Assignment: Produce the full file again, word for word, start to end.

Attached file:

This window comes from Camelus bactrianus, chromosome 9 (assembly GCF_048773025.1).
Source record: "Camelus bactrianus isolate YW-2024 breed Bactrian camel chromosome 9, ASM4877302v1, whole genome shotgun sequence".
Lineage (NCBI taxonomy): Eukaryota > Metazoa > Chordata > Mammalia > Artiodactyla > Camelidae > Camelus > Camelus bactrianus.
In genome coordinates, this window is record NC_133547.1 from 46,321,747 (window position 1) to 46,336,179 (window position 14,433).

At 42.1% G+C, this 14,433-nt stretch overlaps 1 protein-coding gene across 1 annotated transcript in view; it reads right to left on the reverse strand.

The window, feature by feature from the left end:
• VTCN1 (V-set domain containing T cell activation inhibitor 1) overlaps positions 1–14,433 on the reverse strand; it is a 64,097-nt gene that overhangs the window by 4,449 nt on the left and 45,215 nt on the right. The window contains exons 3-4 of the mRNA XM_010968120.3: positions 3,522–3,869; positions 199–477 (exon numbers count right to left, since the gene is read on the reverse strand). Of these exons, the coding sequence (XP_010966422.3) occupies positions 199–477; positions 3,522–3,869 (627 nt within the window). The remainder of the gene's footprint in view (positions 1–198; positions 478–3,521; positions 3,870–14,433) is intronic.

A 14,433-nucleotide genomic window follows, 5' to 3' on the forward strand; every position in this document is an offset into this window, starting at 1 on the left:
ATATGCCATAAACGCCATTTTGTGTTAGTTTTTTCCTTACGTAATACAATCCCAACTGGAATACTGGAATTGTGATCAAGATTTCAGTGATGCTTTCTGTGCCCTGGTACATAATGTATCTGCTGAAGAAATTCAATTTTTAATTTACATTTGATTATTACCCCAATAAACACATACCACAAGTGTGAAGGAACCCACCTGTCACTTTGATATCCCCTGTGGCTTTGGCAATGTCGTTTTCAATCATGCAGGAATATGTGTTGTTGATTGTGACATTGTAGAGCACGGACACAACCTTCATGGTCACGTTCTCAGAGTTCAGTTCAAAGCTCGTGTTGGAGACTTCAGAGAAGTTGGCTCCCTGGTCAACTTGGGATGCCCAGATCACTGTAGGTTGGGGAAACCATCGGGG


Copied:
This window comes from Camelus bactrianus, chromosome 9 (assembly GCF_048773025.1).
Source record: "Camelus bactrianus isolate YW-2024 breed Bactrian camel chromosome 9, ASM4877302v1, whole genome shotgun sequence".
Lineage (NCBI taxonomy): Eukaryota > Metazoa > Chordata > Mammalia > Artiodactyla > Camelidae > Camelus > Camelus bactrianus.
In genome coordinates, this window is record NC_133547.1 from 46,321,747 (window position 1) to 46,336,179 (window position 14,433).

At 42.1% G+C, this 14,433-nt stretch overlaps 1 protein-coding gene across 1 annotated transcript in view; it reads right to left on the reverse strand.

The window, feature by feature from the left end:
• VTCN1 (V-set domain containing T cell activation inhibitor 1) overlaps positions 1–14,433 on the reverse strand; it is a 64,097-nt gene that overhangs the window by 4,449 nt on the left and 45,215 nt on the right. The window contains exons 3-4 of the mRNA XM_010968120.3: positions 3,522–3,869; positions 199–477 (exon numbers count right to left, since the gene is read on the reverse strand). Of these exons, the coding sequence (XP_010966422.3) occupies positions 199–477; positions 3,522–3,869 (627 nt within the window). The remainder of the gene's footprint in view (positions 1–198; positions 478–3,521; positions 3,870–14,433) is intronic.

A 14,433-nucleotide genomic window follows, 5' to 3' on the forward strand; every position in this document is an offset into this window, starting at 1 on the left:
ATATGCCATAAACGCCATTTTGTGTTAGTTTTTTCCTTACGTAATACAATCCCAACTGGAATACTGGAATTGTGATCAAGATTTCAGTGATGCTTTCTGTGCCCTGGTACATAATGTATCTGCTGAAGAAATTCAATTTTTAATTTACATTTGATTATTACCCCAATAAACACATACCACAAGTGTGAAGGAACCCACCTGTCACTTTGATATCCCCTGTGGCTTTGGCAATGTCGTTTTCAATCATGCAGGAATATGTGTTGTTGATTGTGACATTGTAGAGCACGGACACAACCTTCATGGTCACGTTCTCAGAGTTCAGTTCAAAGCTCGTGTTGGAGACTTCAGAGAAGTTGGCTCCCTGGTCAACTTGGGATGCCCAGATCACTGTAGGTTGGGGAAACCATCGGGG